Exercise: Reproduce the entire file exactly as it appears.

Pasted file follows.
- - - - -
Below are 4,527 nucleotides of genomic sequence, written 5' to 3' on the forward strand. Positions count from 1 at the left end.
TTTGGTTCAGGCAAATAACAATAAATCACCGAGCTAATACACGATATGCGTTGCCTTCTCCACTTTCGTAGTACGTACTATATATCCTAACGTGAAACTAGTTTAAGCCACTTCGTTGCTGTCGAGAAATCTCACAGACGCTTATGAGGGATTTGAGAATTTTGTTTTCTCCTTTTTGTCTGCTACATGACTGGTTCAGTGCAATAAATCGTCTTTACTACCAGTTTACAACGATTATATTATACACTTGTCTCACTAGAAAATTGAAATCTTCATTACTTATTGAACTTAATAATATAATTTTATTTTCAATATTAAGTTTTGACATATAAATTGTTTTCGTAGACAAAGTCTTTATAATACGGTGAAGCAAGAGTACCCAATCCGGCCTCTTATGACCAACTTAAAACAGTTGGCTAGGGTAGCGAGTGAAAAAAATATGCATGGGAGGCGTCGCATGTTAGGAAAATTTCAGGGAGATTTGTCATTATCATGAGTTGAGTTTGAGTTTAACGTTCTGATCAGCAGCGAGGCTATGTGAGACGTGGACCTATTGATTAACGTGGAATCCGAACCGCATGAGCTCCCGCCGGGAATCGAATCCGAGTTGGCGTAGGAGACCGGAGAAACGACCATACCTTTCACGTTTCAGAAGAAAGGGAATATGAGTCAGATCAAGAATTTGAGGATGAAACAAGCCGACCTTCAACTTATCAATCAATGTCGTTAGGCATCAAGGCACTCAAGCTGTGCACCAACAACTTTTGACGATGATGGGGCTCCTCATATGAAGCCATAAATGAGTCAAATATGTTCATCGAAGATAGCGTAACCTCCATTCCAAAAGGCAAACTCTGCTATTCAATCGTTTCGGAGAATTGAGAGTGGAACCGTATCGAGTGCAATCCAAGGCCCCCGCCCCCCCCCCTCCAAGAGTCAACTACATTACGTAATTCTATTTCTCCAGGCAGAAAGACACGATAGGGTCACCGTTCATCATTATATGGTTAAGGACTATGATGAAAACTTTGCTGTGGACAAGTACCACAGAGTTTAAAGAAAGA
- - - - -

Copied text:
Below are 4,527 nucleotides of genomic sequence, written 5' to 3' on the forward strand. Positions count from 1 at the left end.
TTTGGTTCAGGCAAATAACAATAAATCACCGAGCTAATACACGATATGCGTTGCCTTCTCCACTTTCGTAGTACGTACTATATATCCTAACGTGAAACTAGTTTAAGCCACTTCGTTGCTGTCGAGAAATCTCACAGACGCTTATGAGGGATTTGAGAATTTTGTTTTCTCCTTTTTGTCTGCTACATGACTGGTTCAGTGCAATAAATCGTCTTTACTACCAGTTTACAACGATTATATTATACACTTGTCTCACTAGAAAATTGAAATCTTCATTACTTATTGAACTTAATAATATAATTTTATTTTCAATATTAAGTTTTGACATATAAATTGTTTTCGTAGACAAAGTCTTTATAATACGGTGAAGCAAGAGTACCCAATCCGGCCTCTTATGACCAACTTAAAACAGTTGGCTAGGGTAGCGAGTGAAAAAAATATGCATGGGAGGCGTCGCATGTTAGGAAAATTTCAGGGAGATTTGTCATTATCATGAGTTGAGTTTGAGTTTAACGTTCTGATCAGCAGCGAGGCTATGTGAGACGTGGACCTATTGATTAACGTGGAATCCGAACCGCATGAGCTCCCGCCGGGAATCGAATCCGAGTTGGCGTAGGAGACCGGAGAAACGACCATACCTTTCACGTTTCAGAAGAAAGGGAATATGAGTCAGATCAAGAATTTGAGGATGAAACAAGCCGACCTTCAACTTATCAATCAATGTCGTTAGGCATCAAGGCACTCAAGCTGTGCACCAACAACTTTTGACGATGATGGGGCTCCTCATATGAAGCCATAAATGAGTCAAATATGTTCATCGAAGATAGCGTAACCTCCATTCCAAAAGGCAAACTCTGCTATTCAATCGTTTCGGAGAATTGAGAGTGGAACCGTATCGAGTGCAATCCAAGGCCCCCGCCCCCCCCCCTCCAAGAGTCAACTACATTACGTAATTCTATTTCTCCAGGCAGAAAGACACGATAGGGTCACCGTTCATCATTATATGGTTAAGGACTATGATGAAAACTTTGCTGTGGACAAGTACCACAGAGTTTAAAGAAAGA